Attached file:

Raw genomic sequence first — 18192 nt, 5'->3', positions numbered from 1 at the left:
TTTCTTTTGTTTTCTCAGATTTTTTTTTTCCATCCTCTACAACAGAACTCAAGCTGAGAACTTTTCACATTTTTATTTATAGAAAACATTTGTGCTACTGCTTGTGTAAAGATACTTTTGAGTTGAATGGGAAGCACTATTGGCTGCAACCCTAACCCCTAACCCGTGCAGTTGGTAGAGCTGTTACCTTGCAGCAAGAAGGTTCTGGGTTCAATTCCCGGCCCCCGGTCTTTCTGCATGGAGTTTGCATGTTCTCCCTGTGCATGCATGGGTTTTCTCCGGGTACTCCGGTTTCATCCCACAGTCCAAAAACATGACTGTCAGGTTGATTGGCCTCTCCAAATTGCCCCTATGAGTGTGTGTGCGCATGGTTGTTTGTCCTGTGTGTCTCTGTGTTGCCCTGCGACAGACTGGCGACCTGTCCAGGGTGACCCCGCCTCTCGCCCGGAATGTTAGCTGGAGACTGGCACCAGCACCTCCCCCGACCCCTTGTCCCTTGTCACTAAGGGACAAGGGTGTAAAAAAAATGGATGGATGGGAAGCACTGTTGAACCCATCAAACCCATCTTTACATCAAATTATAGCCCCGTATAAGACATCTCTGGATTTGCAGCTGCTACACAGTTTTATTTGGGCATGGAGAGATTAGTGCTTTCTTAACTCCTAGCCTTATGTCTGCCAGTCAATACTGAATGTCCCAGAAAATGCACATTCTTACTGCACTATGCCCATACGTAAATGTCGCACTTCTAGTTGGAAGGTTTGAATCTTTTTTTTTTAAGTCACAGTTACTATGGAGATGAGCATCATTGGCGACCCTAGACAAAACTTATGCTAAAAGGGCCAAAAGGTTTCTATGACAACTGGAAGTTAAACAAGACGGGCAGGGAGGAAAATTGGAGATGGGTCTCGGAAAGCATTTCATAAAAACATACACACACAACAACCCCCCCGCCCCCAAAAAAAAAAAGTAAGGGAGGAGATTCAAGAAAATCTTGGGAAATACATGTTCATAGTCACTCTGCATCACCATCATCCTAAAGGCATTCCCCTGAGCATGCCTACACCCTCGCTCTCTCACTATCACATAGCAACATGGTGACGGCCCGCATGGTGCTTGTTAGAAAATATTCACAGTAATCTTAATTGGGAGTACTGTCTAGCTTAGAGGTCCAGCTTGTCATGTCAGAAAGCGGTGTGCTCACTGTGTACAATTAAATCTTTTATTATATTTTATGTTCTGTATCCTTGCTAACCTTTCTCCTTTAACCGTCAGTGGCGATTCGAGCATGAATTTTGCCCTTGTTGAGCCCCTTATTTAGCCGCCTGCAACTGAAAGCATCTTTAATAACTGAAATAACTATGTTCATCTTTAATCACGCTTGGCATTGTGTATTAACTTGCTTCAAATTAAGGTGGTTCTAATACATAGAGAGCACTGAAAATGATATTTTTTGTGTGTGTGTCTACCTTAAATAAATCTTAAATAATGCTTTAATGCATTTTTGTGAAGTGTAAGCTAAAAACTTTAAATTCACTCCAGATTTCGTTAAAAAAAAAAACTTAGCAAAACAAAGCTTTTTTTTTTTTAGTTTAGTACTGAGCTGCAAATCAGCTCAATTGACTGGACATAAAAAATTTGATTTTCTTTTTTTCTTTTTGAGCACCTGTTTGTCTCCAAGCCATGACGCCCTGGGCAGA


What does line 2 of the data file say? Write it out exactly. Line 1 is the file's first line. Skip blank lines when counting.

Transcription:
TTTCTTTTGTTTTCTCAGATTTTTTTTTTCCATCCTCTACAACAGAACTCAAGCTGAGAACTTTTCACATTTTTATTTATAGAAAACATTTGTGCTACTGCTTGTGTAAAGATACTTTTGAGTTGAATGGGAAGCACTATTGGCTGCAACCCTAACCCCTAACCCGTGCAGTTGGTAGAGCTGTTACCTTGCAGCAAGAAGGTTCTGGGTTCAATTCCCGGCCCCCGGTCTTTCTGCATGGAGTTTGCATGTTCTCCCTGTGCATGCATGGGTTTTCTCCGGGTACTCCGGTTTCATCCCACAGTCCAAAAACATGACTGTCAGGTTGATTGGCCTCTCCAAATTGCCCCTATGAGTGTGTGTGCGCATGGTTGTTTGTCCTGTGTGTCTCTGTGTTGCCCTGCGACAGACTGGCGACCTGTCCAGGGTGACCCCGCCTCTCGCCCGGAATGTTAGCTGGAGACTGGCACCAGCACCTCCCCCGACCCCTTGTCCCTTGTCACTAAGGGACAAGGGTGTAAAAAAAATGGATGGATGGGAAGCACTGTTGAACCCATCAAACCCATCTTTACATCAAATTATAGCCCCGTATAAGACATCTCTGGATTTGCAGCTGCTACACAGTTTTATTTGGGCATGGAGAGATTAGTGCTTTCTTAACTCCTAGCCTTATGTCTGCCAGTCAATACTGAATGTCCCAGAAAATGCACATTCTTACTGCACTATGCCCATACGTAAATGTCGCACTTCTAGTTGGAAGGTTTGAATCTTTTTTTTTTAAGTCACAGTTACTATGGAGATGAGCATCATTGGCGACCCTAGACAAAACTTATGCTAAAAGGGCCAAAAGGTTTCTATGACAACTGGAAGTTAAACAAGACGGGCAGGGAGGAAAATTGGAGATGGGTCTCGGAAAGCATTTCATAAAAACATACACACACAACAACCCCCCCGCCCCCAAAAAAAAAAAGTAAGGGAGGAGATTCAAGAAAATCTTGGGAAATACATGTTCATAGTCACTCTGCATCACCATCATCCTAAAGGCATTCCCCTGAGCATGCCTACACCCTCGCTCTCTCACTATCACATAGCAACATGGTGACGGCCCGCATGGTGCTTGTTAGAAAATATTCACAGTAATCTTAATTGGGAGTACTGTCTAGCTTAGAGGTCCAGCTTGTCATGTCAGAAAGCGGTGTGCTCACTGTGTACAATTAAATCTTTTATTATATTTTATGTTCTGTATCCTTGCTAACCTTTCTCCTTTAACCGTCAGTGGCGATTCGAGCATGAATTTTGCCCTTGTTGAGCCCCTTATTTAGCCGCCTGCAACTGAAAGCATCTTTAATAACTGAAATAACTATGTTCATCTTTAATCACGCTTGGCATTGTGTATTAACTTGCTTCAAATTAAGGTGGTTCTAATACATAGAGAGCACTGAAAATGATATTTTTTGTGTGTGTGTCTACCTTAAATAAATCTTAAATAATGCTTTAATGCATTTTTGTGAAGTGTAAGCTAAAAACTTTAAATTCACTCCAGATTTCGTTAAAAAAAAAAACTTAGCAAAACAAAGCTTTTTTTTTTTTAGTTTAGTACTGAGCTGCAAATCAGCTCAATTGACTGGACATAAAAAATTTGATTTTCTTTTTTTCTTTTTGAGCACCTGTTTGTCTCCAAGCCATGACGCCCTGGGCAGA